When she was gang-raped, Swetnick said, “I was incapacitated without my consent and unable to fight off the boys raping me. I believe I was drugged using Quaaludes or something similar placed in what I was drinking.”

Swetnick described Kavanaugh and Judge as “joined at the hip.” They drank excessively, she alleged, and engaged in “highly inappropriate conduct, including being overly aggressive with girls and not taking ‘No’ for an answer.”

“This conduct included the fondling and grabbing of girls without their consent,” she wrote.

Swetnick said she recalled seeing Kavanaugh press girls against him without their consent and attempt to take off their clothing to expose private body parts.


Kavanaugh, Judge and others tried to spike the punch at house parties with drugs or grain alcohol so girls would lose their inhibitions about sex, Swetnick alleged.

Ford has said that Judge, a conservative author and journalist who was Kavanaugh’s classmate at Georgetown Prep high school, was in the room when Kavanaugh attacked her.

In “Wasted: Tales of a Gen X Drunk,” his 1997 autobiographical account of party life at Georgetown Prep, Judge, a recovering alcoholic, wrote about a student named “Bart O’Kavanaugh” who threw up in someone’s car and passed out.

Judge has said he never witnessed any assault on Ford by Kavanaugh. His lawyer, Barbara Van Gelder, said Judge also “vehemently denies Ms. Swetnick’s allegations.”

In a Fox News interview on Monday, Kavanaugh was asked about Avenatti’s initial allegation, without naming Swetnick, that he’d attended a party where a gang rape occurred. He called it “totally false and outrageous.”


“Yes, there were parties, and the drinking age was 18, and yes, the seniors were legal and had beer there, and yes, people might have had too many beers on occasion and people generally in high school, I think all of us have probably done things, we look back on in high school and regret or cringe a bit,” he said.

“But that’s not what we’re talking about.,” Kavanaugh said. “We’re talking about an allegation of sexual assault. I’ve never sexually assaulted anyone.”

Ford has told the Washington Post that Kavanaugh was heavily intoxicated at a party when he jumped on her in a bedroom, tried to remove her clothes and covered her mouth with his hand to stop her from screaming.

On Sunday night, the New Yorker published an article in which one of Kavanaugh’s Yale University classmates, Deborah Ramirez, accused him of exposing himself to her at close range at a drunken dormitory party. Kavanaugh has denied the allegation.

The Judiciary Committee has also asked Kavanaugh privately about two other allegations of sexual misconduct by accusers who declined to be publicly identified.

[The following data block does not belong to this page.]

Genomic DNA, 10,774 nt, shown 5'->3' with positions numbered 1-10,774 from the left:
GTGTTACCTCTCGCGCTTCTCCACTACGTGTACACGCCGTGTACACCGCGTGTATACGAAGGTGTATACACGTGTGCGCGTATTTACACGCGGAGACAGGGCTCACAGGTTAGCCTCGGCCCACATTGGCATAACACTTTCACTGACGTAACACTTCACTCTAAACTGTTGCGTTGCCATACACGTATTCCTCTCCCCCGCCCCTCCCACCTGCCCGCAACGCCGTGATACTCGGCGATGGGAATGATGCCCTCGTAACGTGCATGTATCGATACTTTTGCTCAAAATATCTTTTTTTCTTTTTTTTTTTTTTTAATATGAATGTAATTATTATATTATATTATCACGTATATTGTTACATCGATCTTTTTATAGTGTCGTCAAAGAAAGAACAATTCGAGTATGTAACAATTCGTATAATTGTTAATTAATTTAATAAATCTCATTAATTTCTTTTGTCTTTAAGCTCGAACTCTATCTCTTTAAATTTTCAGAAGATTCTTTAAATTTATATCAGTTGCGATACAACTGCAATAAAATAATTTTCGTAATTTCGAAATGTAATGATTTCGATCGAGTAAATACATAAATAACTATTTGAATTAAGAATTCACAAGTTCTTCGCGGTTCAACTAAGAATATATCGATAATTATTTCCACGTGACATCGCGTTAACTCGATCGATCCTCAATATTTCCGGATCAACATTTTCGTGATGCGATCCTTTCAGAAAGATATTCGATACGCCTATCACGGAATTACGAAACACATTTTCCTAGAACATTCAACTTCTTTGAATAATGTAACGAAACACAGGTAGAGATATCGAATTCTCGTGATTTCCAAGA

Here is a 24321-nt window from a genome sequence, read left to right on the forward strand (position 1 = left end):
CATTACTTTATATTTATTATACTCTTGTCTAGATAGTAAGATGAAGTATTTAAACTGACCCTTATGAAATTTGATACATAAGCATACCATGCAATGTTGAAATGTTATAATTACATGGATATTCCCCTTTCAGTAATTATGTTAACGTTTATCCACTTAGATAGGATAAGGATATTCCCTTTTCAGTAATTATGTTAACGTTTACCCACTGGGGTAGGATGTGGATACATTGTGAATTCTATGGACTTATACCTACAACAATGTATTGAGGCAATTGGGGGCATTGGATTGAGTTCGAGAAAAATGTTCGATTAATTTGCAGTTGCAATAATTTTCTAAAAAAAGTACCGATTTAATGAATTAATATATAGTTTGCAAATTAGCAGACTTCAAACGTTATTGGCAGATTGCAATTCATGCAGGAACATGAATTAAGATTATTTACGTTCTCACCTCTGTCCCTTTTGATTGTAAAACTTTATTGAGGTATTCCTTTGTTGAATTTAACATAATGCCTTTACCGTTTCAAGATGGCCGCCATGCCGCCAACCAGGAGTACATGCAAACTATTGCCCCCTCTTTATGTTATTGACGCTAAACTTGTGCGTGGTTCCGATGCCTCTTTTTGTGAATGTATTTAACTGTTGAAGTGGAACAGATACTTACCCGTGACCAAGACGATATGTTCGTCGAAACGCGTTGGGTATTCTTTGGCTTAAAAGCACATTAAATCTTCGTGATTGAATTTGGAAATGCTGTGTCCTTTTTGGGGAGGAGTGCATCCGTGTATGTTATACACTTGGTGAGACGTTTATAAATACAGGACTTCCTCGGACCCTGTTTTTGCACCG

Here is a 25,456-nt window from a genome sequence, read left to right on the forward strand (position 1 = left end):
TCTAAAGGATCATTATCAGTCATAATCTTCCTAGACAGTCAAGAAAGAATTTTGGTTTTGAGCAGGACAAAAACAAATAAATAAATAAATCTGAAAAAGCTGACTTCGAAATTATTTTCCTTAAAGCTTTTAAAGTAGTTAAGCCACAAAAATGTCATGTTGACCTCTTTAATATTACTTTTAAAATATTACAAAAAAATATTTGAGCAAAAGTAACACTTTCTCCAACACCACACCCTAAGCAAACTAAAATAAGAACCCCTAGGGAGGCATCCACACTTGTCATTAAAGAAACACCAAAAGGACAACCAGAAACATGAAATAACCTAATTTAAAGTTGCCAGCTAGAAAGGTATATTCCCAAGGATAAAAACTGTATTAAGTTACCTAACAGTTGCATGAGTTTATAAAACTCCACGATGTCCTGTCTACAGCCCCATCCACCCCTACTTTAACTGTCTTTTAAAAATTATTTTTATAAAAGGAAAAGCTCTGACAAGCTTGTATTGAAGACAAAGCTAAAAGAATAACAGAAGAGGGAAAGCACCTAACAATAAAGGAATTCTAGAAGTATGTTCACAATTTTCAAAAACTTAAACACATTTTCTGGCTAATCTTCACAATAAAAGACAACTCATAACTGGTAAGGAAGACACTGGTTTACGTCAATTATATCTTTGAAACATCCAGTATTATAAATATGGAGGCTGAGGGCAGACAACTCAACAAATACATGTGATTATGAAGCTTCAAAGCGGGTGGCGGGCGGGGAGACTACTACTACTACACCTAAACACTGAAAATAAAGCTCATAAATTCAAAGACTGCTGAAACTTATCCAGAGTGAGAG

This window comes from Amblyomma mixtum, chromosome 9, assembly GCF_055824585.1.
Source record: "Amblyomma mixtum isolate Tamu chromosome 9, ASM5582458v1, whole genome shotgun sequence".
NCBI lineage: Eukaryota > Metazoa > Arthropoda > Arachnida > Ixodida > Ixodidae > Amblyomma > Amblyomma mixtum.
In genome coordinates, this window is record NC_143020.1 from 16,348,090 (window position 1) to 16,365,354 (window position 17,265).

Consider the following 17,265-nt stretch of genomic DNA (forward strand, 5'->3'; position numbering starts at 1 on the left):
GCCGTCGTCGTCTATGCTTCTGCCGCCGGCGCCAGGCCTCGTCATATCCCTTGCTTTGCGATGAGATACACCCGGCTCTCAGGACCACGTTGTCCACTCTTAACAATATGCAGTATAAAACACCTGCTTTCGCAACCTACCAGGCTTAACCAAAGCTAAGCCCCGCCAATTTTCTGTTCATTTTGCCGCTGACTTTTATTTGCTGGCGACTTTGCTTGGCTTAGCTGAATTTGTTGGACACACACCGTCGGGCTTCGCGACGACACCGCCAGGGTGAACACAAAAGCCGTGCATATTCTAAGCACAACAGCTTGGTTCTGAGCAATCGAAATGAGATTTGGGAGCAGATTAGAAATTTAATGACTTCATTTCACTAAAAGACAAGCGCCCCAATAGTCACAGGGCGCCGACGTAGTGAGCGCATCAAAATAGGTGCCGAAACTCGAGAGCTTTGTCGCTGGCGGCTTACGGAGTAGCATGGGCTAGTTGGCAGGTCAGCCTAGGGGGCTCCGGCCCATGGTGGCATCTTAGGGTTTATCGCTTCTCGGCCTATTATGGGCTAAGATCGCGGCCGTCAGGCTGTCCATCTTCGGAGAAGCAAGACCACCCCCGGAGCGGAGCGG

Shortly after Avenatti released Swetnick’s statement, Trump lashed out at the Newport Beach lawyer on Twitter. Trump called him “a third rate lawyer who is good at making false accusations, like he did on me,” alluding to allegations by Avenatti’s client Stormy Daniels that Trump had extramarital sex with the porn star in 2006.

“He is just looking for attention and doesn’t want people to look at his past record and relationships — a total low-life!” Trump tweeted.

Avenatti, who says he might seek the Democratic presidential nomination in 2020, has declined to say how Swetnick became his client.

For nearly seven months, Avenatti has been one of Trump’s most aggressive tormentors on television. Until Wednesday, the president, known for belittling his critics, had painstakingly avoided responding to the provocations.

When Trump finally insulted him on Wednesday, Avenatti quickly mocked the president on Twitter as a global laughingstock and a “con” admired by Russian President Vladimir Putin.


Twitter: @finneganLAT

Times staff writers Jennifer Haberkorn, Victoria Kim, David Savage and Sarah D. Wire contributed to this report.


4:35 p.m.: This article was updated with comments from President Trump, Michael Avenatti and Brett Kavanaugh, along with details from Mark Judge’s book.

11:35 a.m.: This article was updated with comments from Barbara Van Gelder and Sens. Charles E. Schumer and John Cornyn.


10 a.m.: This article was updated with comments from Brett Kavanaugh and President Trump.

9:25 a.m.: This article was updated with additional details from Julie Swetnick’s declaration.

This article was originally published at 8:45 a.m.